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January 11, 2016

Where's the Coverage? Bahrain Foils Terror Plot

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Khalifa ibn Salman Al Khalifa, Prime Minister of Bahrain


Authorities in Bahrain claimed on January 6, 2015 that they foiled an Iranian-sponsored plot to launch terror attacks in the country. Yet, many major U.S. news outlets—even those reporting on tensions between Shi’ite Iran and Sunni-governed Bahrain—failed to note the announcement.

According to The Investigative Project on Terrorism (IPT), a non-profit organization that monitors and analyzes terrorist threats, Bahrain’s state news agency, BNA, claimed:

“A secret terrorist plot aided by the so-called Iranian Revolutionary Guard and the Hezbollah terrorist organization was foiled...It targeted the security of the kingdom of Bahrain by (plotting to) carry out a series of dangerous bombings.”

BNA stated that Hassan Nasrallah, the leader of Hezbollah, personally gave a man named Ali Ahmed Fakhwari $20,000 to assist the terror cell in Bahrain. Hezbollah is the Lebanese-based, Iranian-funded “Party of God” movement. It is a U.S.-designated terrorist group.

IPT reports that in November 2015, Bahrain arrested 47 people for allegedly planning to conduct attacks, saying they had links to “terrorist elements in Iran.” According to Reuters (“Bahrain says Iran-linked cell plotting attacks,” Jan. 6, 2015)—one of the few media outlets to cover the plot—BNA has said these individuals were about to “carry out attacks in the coming days.”

Bahrain arrested some suspected in planning terror plots as early as 2013. On April 7, 2013 the Bahraini government made what was then an unprecedented move for an Arab country and designated Hezbollah a terror group.Two individuals named by the government are listed as fugitives, one of whom is reportedly residing in Iran.

Bahrain is a Shi’ite majority country that has been governed by Sunni rulers since it declared independence from Britain, under which it was a protectorate since the late nineteenth century.

Tensions between the Bahraini government of Aal Khalifa and Shi’ite Iran have been increasing since 2007, when Hossein Shariatmadari, the editor of Kayhan (an Iranian daily newspaper with close ties to Supreme Leader Ayatollah Ali Khamenei) called for Shi’ites in Bahrain to overthrow their government. Shariatmadari called for renewed Iranian sovereignty over Bahrain, which was governed by the Safavid Dynasty of the Persian Empire from 1602 until 1783.

According to a May 29, 2013 report by the Middle East Media Research Institute, a non-profit organization that monitors media in the region, Shariatmadari insisted that Bahrain is actually a province of the Islamic Republic of Iran. Iranian officials, such as Natek Nouri who works in Khaemeni’s office, echoed Shariatmadari’s claim.

MEMRI’s report concluded:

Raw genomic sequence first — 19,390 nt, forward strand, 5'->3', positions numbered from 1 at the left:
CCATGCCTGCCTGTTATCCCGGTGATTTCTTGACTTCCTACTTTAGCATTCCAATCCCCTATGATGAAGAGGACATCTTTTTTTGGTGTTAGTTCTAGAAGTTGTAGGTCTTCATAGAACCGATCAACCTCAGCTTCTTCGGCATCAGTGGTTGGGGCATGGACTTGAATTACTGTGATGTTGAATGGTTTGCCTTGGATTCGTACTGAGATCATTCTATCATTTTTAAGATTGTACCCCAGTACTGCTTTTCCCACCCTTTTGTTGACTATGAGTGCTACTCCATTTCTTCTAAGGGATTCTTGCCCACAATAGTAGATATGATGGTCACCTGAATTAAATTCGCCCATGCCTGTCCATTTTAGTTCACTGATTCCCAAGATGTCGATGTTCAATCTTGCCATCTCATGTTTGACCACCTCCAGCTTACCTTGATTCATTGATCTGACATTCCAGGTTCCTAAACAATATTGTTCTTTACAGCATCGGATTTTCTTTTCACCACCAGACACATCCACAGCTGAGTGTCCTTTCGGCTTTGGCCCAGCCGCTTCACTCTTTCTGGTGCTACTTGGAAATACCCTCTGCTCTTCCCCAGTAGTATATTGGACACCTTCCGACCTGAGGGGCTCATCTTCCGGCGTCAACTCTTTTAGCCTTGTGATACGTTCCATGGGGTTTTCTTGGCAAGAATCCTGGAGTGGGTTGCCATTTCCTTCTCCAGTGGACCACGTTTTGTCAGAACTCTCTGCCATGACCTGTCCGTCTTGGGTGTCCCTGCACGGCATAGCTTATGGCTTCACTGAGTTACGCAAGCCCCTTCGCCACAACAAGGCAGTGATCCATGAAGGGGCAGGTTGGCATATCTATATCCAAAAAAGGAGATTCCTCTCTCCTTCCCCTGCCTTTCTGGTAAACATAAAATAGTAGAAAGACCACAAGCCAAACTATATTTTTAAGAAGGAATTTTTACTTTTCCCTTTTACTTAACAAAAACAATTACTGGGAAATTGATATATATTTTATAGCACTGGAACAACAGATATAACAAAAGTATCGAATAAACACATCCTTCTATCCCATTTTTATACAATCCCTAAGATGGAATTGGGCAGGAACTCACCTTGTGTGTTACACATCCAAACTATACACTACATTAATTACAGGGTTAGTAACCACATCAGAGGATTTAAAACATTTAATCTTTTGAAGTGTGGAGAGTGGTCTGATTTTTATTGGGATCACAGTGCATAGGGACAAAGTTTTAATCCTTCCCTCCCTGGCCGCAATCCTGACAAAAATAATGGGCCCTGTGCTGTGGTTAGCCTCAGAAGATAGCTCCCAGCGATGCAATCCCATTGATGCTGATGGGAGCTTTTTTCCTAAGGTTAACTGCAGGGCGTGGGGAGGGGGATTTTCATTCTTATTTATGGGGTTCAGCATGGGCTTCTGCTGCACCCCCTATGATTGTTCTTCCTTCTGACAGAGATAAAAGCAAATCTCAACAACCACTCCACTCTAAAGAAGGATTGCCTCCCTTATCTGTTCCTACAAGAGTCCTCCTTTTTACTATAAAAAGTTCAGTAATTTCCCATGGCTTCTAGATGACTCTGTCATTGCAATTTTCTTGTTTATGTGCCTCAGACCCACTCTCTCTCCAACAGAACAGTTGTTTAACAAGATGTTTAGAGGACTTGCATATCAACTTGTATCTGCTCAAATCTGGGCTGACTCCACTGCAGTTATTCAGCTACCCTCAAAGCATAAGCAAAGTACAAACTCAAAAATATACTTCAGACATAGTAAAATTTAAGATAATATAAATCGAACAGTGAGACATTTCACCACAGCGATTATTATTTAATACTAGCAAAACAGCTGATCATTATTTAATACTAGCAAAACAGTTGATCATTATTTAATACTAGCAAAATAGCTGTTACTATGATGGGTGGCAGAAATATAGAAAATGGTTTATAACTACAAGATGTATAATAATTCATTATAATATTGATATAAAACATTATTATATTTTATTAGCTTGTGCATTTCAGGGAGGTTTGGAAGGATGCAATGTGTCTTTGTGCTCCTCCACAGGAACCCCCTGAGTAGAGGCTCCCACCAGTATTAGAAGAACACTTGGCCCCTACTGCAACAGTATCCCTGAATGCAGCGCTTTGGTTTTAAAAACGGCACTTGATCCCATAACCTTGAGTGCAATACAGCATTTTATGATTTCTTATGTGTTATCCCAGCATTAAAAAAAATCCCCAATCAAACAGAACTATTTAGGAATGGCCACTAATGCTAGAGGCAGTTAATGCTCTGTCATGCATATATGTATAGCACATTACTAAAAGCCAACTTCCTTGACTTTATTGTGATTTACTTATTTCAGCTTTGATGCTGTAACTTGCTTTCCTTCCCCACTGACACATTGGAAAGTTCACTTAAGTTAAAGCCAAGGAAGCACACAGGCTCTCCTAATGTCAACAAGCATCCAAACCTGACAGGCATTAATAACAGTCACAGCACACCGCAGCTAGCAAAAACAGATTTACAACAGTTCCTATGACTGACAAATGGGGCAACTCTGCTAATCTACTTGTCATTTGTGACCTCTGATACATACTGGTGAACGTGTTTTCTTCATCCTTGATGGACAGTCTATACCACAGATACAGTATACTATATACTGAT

“An examination of statements by senior Iranian officials and actions by the Iranian regime on this issue shows that, while denying that it is interfering in Bahraini affairs, Iran is empathetically and enthusiastically supporting the Shi’ite protests there [occurring since 2011] and encouraging the Shi’ites there to continue their opposition to the Bahraini regime.”

Many major U.S. outlets have failed to note the latest Iranian-inspired agitation in Bahrain.

Recent Washington Post coverage of tensions between Iran and Sunni Gulf Arab states, while noting that Saudi Arabia, the United Arab Emirates, Bahrain and others have recalled their ambassadors from Iran, still omitted any mention of Bahrain’s claims (for example “Iran alleges Saudi airstrike on embassy in Yemen,” January 8). A Post blog by foreign affairs commentator Fareed Zakaria, while describing growing Iranian influence in the region, failed to detail the terror plot (“The United States shouldn’t take sides in the Sunni-Shiite struggle,” January 8).

Both USA Today and The Baltimore Sun, among others, also failed to note Bahrain’s charges of an Iranian-backed bomb plot.

In contrast, The Boston Globe did report the alleged terror plan—while noting that Bahrain, as home to the U.S. Navy’s Fifth Fleet, is of strategic importance to the United States (“Iraq offers to mediate amid tensions,” January 7). Similarly, The New York Times also noted Iran’s recent activity in the recent Gulf kingdom (“Iraq Offers to Mediate Iran’s Dispute with Saudis,” January 7).

An Iranian-terror plot in a country that hosts U.S. servicemen and women, and yet most media outlets were MIA. Where’s the coverage?

Posted by SD at January 11, 2016 03:21 PM

Comments

The whole issue over Farsi Island draws a blank too.
Why?
What is Iran up to and what is Obama allowing to happen?
Farsi Island is in disputable waters and perhaps what is under them is also disputable. Hussein invaded Kuwait because he claimed Kuwait was stealing oil that rightfully belonged to Iraq. Kuwaitis were taking from a large reserve most of which Iraq claimed was Iraq's.
The ownership of shelves comes into play.
Also Iran as far as I know has never given up its claim that Bahrain is Iranian territory.
Russia is now the more important player not because of what it is doing but because of what Obama is loathe to do.
Obama had a frantic meeting in the USA with the Jordanian King when it was disclosed Jordan was now entering into a military alliance that will directly impact on the anti-Assad/Daesh forces supported through Jordan by the USA.
But failure and retreat is Obama's strong pints and what he does best applauded by his minions products of an intentionally broken public education system that is more and more resembling an indoctrination mill.

Posted by: jeb at January 15, 2016 05:38 AM

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